Mixed Reactions to Losing Candidates
“The bitterness towards Kerry is much greater from the chattering classes in Washington,” said Michael D. McCurry, a spokesman for Mr. Kerry during his 2004 presidential campaign. Mr. McCurry posits the example of his father, a Democratic activist in South Carolina, who still admires Mr. Kerry and resents the ridicule that’s been heaped on him by onetime loyalists. Mr. Kerry’s current staff is quick to share news of the large turnouts and ebullient receptions the senator is getting as he travels the country, exploring another run in 2008.
Coming so close might give Mr. Gore and Mr. Kerry a measure of electoral viability that was not available to landslide victims like Mr. Mondale, George S. McGovern and Michael S. Dukakis. But it also breeds frustration, much of it aimed at the near winner.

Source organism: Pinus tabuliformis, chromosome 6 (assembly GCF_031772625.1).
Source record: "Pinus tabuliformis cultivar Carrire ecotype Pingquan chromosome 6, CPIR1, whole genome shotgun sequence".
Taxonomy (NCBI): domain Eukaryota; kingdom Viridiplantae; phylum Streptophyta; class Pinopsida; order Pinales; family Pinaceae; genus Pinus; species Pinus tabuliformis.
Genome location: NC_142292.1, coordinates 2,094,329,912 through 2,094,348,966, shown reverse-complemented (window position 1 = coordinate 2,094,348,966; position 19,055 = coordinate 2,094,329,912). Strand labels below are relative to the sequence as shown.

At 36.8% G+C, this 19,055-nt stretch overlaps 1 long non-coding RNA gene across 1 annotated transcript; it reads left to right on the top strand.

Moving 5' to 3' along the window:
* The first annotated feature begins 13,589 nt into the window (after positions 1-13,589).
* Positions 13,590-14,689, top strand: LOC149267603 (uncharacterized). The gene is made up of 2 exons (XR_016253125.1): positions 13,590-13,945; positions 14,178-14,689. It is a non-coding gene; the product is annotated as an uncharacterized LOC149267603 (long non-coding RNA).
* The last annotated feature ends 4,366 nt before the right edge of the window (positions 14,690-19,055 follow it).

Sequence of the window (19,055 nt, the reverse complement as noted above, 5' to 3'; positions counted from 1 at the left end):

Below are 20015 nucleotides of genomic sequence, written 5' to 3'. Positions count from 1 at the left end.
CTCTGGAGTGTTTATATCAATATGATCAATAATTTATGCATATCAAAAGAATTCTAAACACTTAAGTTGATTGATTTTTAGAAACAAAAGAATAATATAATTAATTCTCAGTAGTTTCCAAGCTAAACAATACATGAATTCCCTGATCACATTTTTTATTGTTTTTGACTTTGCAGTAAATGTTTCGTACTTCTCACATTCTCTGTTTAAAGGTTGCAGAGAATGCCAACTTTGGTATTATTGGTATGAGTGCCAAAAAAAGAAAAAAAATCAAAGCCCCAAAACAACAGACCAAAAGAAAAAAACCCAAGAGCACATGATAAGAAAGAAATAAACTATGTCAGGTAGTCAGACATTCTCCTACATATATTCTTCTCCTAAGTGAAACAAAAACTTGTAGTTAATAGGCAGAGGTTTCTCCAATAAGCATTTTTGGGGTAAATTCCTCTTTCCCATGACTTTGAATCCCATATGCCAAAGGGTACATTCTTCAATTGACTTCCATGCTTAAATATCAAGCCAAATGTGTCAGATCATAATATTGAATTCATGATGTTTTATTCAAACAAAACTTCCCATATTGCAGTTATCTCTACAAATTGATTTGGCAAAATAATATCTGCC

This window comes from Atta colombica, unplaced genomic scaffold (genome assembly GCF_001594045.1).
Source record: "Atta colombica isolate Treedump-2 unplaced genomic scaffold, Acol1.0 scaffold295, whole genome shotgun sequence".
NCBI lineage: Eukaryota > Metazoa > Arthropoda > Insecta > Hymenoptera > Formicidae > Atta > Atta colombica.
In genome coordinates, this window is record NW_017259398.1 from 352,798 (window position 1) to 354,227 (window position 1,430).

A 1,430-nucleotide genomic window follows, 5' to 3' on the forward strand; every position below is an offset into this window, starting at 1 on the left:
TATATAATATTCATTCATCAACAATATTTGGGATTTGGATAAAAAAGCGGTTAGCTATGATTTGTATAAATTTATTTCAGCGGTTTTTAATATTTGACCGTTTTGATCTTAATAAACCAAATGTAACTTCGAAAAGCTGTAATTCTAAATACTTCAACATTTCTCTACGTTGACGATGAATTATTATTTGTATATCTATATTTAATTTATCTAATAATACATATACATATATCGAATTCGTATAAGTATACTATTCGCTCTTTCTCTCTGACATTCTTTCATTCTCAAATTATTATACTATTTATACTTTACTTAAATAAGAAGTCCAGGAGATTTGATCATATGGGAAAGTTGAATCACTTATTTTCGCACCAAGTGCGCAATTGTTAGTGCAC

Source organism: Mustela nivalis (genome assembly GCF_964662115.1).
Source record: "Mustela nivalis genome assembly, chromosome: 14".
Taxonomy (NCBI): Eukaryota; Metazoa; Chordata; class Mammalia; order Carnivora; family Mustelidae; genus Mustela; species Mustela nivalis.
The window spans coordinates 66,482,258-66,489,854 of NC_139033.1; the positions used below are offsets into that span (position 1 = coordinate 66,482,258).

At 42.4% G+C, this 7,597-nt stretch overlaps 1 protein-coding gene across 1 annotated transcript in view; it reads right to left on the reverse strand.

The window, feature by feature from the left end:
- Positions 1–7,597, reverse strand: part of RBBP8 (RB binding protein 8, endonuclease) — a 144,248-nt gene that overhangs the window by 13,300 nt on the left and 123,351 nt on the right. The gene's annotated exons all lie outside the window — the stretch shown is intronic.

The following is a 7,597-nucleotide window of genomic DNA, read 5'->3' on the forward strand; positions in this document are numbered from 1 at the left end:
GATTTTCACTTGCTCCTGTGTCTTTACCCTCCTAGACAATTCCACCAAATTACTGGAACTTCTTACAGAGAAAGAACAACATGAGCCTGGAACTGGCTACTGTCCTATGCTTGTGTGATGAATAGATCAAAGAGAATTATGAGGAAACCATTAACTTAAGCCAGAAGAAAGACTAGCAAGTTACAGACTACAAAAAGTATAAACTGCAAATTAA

“To come close and lose tends to magnify everything the candidate did wrong,” said Leon E. Panetta, a former White House chief of staff under President Clinton. Democrats are predisposed to blame their own, he said, no matter how much they once loved them.
Why doesn’t the G.O.P. do this?
“Because they win,” Mr. Panetta said, laughing.
Or, perhaps that is why they win.